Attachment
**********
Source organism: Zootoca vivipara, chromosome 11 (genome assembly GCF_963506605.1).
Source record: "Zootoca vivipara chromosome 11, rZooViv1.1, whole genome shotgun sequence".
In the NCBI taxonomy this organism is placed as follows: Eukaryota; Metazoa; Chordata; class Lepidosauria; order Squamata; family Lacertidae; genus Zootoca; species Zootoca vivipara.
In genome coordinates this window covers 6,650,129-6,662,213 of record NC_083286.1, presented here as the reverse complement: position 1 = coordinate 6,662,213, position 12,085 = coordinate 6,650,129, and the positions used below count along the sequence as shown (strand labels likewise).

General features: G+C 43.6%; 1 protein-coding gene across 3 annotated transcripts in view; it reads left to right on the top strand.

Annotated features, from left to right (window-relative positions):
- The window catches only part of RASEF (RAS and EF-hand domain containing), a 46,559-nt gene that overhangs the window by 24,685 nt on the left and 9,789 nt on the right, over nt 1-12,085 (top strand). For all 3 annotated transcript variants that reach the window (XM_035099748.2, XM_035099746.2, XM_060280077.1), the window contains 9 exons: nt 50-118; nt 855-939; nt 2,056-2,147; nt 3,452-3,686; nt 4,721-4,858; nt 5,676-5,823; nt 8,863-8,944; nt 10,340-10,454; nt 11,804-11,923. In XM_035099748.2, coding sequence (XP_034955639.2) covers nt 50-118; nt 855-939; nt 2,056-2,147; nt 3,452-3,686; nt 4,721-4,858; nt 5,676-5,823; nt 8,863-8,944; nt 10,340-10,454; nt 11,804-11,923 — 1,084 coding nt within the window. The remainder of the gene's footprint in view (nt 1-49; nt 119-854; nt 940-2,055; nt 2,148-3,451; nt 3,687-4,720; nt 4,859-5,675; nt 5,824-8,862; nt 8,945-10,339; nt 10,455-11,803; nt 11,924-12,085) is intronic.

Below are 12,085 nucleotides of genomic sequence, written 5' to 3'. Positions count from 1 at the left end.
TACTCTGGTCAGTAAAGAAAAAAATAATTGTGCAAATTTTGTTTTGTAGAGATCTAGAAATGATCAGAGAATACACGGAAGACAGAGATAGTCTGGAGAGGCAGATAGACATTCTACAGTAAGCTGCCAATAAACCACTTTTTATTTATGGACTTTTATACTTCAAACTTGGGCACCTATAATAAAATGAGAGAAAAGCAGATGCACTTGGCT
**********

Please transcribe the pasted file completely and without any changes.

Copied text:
Source organism: Zootoca vivipara, chromosome 11 (genome assembly GCF_963506605.1).
Source record: "Zootoca vivipara chromosome 11, rZooViv1.1, whole genome shotgun sequence".
In the NCBI taxonomy this organism is placed as follows: Eukaryota; Metazoa; Chordata; class Lepidosauria; order Squamata; family Lacertidae; genus Zootoca; species Zootoca vivipara.
In genome coordinates this window covers 6,650,129-6,662,213 of record NC_083286.1, presented here as the reverse complement: position 1 = coordinate 6,662,213, position 12,085 = coordinate 6,650,129, and the positions used below count along the sequence as shown (strand labels likewise).

General features: G+C 43.6%; 1 protein-coding gene across 3 annotated transcripts in view; it reads left to right on the top strand.

Annotated features, from left to right (window-relative positions):
- The window catches only part of RASEF (RAS and EF-hand domain containing), a 46,559-nt gene that overhangs the window by 24,685 nt on the left and 9,789 nt on the right, over nt 1-12,085 (top strand). For all 3 annotated transcript variants that reach the window (XM_035099748.2, XM_035099746.2, XM_060280077.1), the window contains 9 exons: nt 50-118; nt 855-939; nt 2,056-2,147; nt 3,452-3,686; nt 4,721-4,858; nt 5,676-5,823; nt 8,863-8,944; nt 10,340-10,454; nt 11,804-11,923. In XM_035099748.2, coding sequence (XP_034955639.2) covers nt 50-118; nt 855-939; nt 2,056-2,147; nt 3,452-3,686; nt 4,721-4,858; nt 5,676-5,823; nt 8,863-8,944; nt 10,340-10,454; nt 11,804-11,923 — 1,084 coding nt within the window. The remainder of the gene's footprint in view (nt 1-49; nt 119-854; nt 940-2,055; nt 2,148-3,451; nt 3,687-4,720; nt 4,859-5,675; nt 5,824-8,862; nt 8,945-10,339; nt 10,455-11,803; nt 11,924-12,085) is intronic.

Below are 12,085 nucleotides of genomic sequence, written 5' to 3'. Positions count from 1 at the left end.
TACTCTGGTCAGTAAAGAAAAAAATAATTGTGCAAATTTTGTTTTGTAGAGATCTAGAAATGATCAGAGAATACACGGAAGACAGAGATAGTCTGGAGAGGCAGATAGACATTCTACAGTAAGCTGCCAATAAACCACTTTTTATTTATGGACTTTTATACTTCAAACTTGGGCACCTATAATAAAATGAGAGAAAAGCAGATGCACTTGGCT